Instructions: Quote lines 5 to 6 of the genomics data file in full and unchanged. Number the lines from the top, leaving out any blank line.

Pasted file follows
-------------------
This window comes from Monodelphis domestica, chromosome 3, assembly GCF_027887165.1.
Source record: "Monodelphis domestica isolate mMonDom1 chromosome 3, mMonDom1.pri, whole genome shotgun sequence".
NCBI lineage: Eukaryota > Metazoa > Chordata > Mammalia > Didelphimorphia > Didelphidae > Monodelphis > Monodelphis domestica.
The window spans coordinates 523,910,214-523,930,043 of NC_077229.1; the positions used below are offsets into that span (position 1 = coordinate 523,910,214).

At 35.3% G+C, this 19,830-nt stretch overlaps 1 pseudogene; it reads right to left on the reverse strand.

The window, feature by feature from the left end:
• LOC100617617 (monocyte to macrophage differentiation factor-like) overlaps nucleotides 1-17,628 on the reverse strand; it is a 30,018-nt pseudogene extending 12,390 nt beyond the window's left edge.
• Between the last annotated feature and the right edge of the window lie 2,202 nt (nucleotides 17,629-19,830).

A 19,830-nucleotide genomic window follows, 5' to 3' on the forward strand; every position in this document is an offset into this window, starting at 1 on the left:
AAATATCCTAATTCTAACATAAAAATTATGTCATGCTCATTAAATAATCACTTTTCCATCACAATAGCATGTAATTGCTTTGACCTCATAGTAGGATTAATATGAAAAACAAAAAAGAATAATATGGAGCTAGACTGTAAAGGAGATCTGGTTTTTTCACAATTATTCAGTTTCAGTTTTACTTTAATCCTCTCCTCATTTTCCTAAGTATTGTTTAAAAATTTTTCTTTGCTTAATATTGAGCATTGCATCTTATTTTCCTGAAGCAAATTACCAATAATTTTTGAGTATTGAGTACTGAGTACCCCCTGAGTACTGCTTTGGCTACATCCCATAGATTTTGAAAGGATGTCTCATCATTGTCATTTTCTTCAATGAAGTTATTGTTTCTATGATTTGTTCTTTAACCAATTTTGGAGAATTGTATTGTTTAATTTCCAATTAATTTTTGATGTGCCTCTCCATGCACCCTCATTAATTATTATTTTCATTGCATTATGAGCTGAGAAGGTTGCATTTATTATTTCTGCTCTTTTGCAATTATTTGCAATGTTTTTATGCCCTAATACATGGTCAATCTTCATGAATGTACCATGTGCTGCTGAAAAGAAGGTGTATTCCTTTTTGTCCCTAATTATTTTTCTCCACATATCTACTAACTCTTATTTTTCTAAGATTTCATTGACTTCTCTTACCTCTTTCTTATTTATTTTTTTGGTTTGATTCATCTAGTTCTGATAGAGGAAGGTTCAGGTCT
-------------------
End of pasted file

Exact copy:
At 35.3% G+C, this 19,830-nt stretch overlaps 1 pseudogene; it reads right to left on the reverse strand.

The window, feature by feature from the left end: